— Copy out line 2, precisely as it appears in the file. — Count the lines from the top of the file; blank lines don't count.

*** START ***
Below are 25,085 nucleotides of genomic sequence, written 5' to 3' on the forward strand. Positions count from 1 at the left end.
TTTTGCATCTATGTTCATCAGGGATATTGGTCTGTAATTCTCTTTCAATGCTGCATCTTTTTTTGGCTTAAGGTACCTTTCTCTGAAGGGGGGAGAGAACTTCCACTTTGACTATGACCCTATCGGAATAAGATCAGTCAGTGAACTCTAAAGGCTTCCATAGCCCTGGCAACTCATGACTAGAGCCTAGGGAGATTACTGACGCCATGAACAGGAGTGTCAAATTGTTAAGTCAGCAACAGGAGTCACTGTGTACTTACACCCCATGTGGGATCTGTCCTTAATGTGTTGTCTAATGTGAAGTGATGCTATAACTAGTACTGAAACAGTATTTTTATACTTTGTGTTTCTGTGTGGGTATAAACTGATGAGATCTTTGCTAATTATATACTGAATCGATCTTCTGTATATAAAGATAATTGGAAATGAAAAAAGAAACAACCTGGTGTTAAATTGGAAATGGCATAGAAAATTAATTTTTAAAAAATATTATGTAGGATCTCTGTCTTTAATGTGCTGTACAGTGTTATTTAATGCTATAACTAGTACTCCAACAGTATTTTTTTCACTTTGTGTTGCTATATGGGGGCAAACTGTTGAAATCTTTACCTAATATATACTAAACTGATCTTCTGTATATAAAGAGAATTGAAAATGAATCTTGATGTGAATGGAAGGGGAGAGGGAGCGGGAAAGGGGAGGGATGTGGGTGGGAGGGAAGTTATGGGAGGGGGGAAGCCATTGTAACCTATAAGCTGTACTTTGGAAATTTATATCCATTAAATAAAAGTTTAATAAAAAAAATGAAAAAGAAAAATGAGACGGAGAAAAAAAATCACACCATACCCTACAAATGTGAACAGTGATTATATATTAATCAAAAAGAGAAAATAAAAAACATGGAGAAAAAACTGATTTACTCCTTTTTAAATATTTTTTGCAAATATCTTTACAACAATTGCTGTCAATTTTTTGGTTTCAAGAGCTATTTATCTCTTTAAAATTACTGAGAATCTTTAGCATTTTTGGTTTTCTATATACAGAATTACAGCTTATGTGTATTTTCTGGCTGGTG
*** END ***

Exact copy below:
TTTTGCATCTATGTTCATCAGGGATATTGGTCTGTAATTCTCTTTCAATGCTGCATCTTTTTTTGGCTTAAGGTACCTTTCTCTGAAGGGGGGAGAGAACTTCCACTTTGACTATGACCCTATCGGAATAAGATCAGTCAGTGAACTCTAAAGGCTTCCATAGCCCTGGCAACTCATGACTAGAGCCTAGGGAGATTACTGACGCCATGAACAGGAGTGTCAAATTGTTAAGTCAGCAACAGGAGTCACTGTGTACTTACACCCCATGTGGGATCTGTCCTTAATGTGTTGTCTAATGTGAAGTGATGCTATAACTAGTACTGAAACAGTATTTTTATACTTTGTGTTTCTGTGTGGGTATAAACTGATGAGATCTTTGCTAATTATATACTGAATCGATCTTCTGTATATAAAGATAATTGGAAATGAAAAAAGAAACAACCTGGTGTTAAATTGGAAATGGCATAGAAAATTAATTTTTAAAAAATATTATGTAGGATCTCTGTCTTTAATGTGCTGTACAGTGTTATTTAATGCTATAACTAGTACTCCAACAGTATTTTTTTCACTTTGTGTTGCTATATGGGGGCAAACTGTTGAAATCTTTACCTAATATATACTAAACTGATCTTCTGTATATAAAGAGAATTGAAAATGAATCTTGATGTGAATGGAAGGGGAGAGGGAGCGGGAAAGGGGAGGGATGTGGGTGGGAGGGAAGTTATGGGAGGGGGGAAGCCATTGTAACCTATAAGCTGTACTTTGGAAATTTATATCCATTAAATAAAAGTTTAATAAAAAAAATGAAAAAGAAAAATGAGACGGAGAAAAAAAATCACACCATACCCTACAAATGTGAACAGTGATTATATATTAATCAAAAAGAGAAAATAAAAAACATGGAGAAAAAACTGATTTACTCCTTTTTAAATATTTTTTGCAAATATCTTTACAACAATTGCTGTCAATTTTTTGGTTTCAAGAGCTATTTATCTCTTTAAAATTACTGAGAATCTTTAGCATTTTTGGTTTTCTATATACAGAATTACAGCTTATGTGTATTTTCTGGCTGGTG